Back to 1834, a group of adventurers, tired and hungry, arrived from the Wabash area and came upon the tent camp of Solon Robinson at the site that was to be Crown Point. Robinson treated them to a supper of roasted raccoon. That following winter saw poor hunting for the settlers because of the extreme cold weather and deep snows which drove the game into hibernation.
Hunting improved by 1836, when pioneers Hornor and Brown of Cedar Lake spotted seven wild turkeys and captured five of them by running them down with their horses. Two of the birds were traded for venison. The Indians would often trade large amounts of venison for smaller amounts of other kinds of pork or beef.
Pretty white swans were often seen in the lakes and ponds in south county, as well as great flocks of ducks, gulls, brants, geese, sandhill cranes, blue herons, white cranes, mud hens, pelicans, loons and fish hawks.
Animals seen by the pioneer included muskrats, mink, otter, beaver, deer, wolves, wildcats, fox, squirrels, raccoons, rabbits, chipmunks, gophers, possum, ground squirrels, moles, ground hogs, badgers, skunks, weasels, bats, rats, and gray wolves, as well as rattlesnakes and other serpents.
Many of these are still thriving, and many now stray from the wilds into villages.
Eagle Creek, in the southeastern section of the county, was named for the eagle's nest found along it banks, and many other lakes and streams were named after birds or animals, including Duck Creek, Wolf Lake, Deer Creek, Turkey Creek and the Kankakee River, called "Theakeke" or "Land of the Wolves."
Through the years since the early settler arrived, many domesticated animals and fowl were introduced to Lake County. According to a study by Prof. W.C. Latta of Purdue University in 1934, Shorthorn cattle came in 1850, Herefords in 1880, Polled Durhams arrived in 1900, Aberdeen Angus in 1908, Devon in 1855, Jersey first appeared in 1860, Holstein in 1885, Guernsey and Red Polled in 1908, with Ayreshire coming in 1910. In the year 1934 the principal beef cattle was the Hereford.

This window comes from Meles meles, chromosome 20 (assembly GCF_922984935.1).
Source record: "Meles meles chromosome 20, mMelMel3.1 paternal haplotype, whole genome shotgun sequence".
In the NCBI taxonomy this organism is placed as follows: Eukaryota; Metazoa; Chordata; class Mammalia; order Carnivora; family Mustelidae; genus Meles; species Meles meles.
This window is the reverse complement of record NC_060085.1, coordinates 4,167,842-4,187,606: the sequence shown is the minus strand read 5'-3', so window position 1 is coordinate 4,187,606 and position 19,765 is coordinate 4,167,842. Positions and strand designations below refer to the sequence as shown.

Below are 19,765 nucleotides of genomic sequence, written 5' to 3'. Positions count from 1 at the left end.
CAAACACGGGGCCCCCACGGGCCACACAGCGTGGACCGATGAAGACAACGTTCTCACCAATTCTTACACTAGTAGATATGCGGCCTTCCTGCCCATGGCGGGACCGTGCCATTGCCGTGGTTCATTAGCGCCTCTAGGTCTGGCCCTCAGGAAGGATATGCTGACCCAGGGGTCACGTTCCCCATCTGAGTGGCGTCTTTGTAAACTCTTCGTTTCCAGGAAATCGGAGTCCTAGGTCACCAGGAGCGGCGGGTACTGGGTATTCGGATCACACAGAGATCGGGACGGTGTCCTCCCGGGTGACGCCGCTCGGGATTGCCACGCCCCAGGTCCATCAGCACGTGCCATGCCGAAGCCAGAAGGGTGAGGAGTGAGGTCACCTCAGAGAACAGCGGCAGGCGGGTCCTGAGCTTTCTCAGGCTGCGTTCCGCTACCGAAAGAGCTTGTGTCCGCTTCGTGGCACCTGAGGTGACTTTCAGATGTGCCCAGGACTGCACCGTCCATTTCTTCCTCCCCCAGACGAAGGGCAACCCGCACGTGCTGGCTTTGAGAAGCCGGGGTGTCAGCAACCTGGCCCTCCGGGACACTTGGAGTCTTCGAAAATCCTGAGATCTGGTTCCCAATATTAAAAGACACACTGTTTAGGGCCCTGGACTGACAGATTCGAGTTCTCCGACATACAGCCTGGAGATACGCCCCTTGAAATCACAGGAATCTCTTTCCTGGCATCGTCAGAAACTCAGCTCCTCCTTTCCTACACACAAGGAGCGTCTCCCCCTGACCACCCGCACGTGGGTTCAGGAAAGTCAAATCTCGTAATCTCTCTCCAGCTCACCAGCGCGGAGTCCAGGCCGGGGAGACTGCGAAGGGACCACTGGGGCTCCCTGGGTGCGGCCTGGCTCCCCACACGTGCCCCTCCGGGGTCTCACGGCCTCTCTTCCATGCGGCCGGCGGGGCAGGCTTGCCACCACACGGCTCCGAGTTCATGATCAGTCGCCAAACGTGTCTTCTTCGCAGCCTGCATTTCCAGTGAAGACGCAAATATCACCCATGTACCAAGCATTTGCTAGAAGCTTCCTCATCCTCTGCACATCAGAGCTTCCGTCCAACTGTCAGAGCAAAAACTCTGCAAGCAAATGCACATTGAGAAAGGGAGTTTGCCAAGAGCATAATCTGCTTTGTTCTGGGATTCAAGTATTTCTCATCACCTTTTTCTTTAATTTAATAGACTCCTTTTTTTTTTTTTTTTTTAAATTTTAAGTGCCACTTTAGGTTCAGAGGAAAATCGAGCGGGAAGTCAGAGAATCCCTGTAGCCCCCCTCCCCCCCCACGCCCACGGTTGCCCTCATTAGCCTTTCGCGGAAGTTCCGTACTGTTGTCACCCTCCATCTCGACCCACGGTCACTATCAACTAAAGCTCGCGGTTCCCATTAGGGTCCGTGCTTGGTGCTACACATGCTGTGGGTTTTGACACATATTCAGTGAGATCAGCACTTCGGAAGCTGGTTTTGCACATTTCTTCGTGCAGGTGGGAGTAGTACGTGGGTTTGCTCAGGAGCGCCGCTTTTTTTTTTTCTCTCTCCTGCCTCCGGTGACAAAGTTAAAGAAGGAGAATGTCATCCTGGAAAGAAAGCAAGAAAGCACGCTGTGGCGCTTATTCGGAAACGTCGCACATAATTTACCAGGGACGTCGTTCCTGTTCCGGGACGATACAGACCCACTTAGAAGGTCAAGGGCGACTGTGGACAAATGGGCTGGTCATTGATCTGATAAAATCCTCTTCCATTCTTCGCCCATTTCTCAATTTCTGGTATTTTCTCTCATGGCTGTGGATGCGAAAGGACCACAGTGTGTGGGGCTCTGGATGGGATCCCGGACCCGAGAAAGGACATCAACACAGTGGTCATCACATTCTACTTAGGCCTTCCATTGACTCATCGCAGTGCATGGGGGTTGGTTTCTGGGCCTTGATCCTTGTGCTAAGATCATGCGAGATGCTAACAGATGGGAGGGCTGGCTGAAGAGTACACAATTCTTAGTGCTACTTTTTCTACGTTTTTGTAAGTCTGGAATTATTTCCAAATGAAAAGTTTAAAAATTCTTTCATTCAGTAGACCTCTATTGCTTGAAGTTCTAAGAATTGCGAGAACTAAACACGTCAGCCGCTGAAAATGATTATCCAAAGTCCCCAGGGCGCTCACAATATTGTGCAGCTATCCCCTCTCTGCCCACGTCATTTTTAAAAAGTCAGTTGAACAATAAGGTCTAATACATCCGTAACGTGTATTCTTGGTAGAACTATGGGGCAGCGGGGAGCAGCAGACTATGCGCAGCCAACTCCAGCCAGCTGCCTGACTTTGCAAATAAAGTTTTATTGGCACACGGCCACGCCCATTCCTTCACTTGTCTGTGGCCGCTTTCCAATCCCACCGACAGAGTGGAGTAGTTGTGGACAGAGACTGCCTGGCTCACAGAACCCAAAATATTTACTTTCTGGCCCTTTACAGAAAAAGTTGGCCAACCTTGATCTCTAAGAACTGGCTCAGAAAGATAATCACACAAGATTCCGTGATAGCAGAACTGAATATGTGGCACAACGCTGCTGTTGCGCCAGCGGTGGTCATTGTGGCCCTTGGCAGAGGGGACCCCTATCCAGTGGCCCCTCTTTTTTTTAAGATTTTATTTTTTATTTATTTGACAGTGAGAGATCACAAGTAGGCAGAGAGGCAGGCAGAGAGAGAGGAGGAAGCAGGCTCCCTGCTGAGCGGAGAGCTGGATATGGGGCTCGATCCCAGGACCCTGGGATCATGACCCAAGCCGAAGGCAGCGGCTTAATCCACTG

The report showed that Morgan horses first arrived in 1850, Standard Breed horses in 1860, Percherons in 1870, Clydesdales in 1880, Belgians in 1884, Shires in 1888, French Coach in 1890, German Coach in 1892, Hackneys in 1898 and French Draft in 1920.
Breeds of sheep: American Merinos came in 1860, Cotswolds in 1875, Ramfouillets in 1905, Southdowns in 1870, Shropshires in 1895 and Oxford in 1908.
Chester White hogs and Poland China hogs came in 1865, Bershires and Victorias in 1885, Duroc Jerseys in 1890, Yorkshires in 1908, Hampshires in 1910, Mulefoot in 1913 and Spotted Polands in 1916.
Dominique poultry came in 1850, Brahmas in 1860, Leghorns in 1875, Langshans in 1882, Wyandottes in 1885, Minorcas in 1900, Rhode Island Reds in 1906 and Orpingtions arrived in 1908.
In 1837 pioneer Vincent Matthews was granted a license by the first Lake County Commissioners to keep a ferry running across the Calumet River, near the Illinois State Line. The rates for the toll were: for an individual on foot, 6¼¢ for a man and his horse, 12½¢ for a horse wagon and passengers, 25¢ for two horses, wagon and passengers, 37½¢ and for cattle, the toll was 3¢ per head.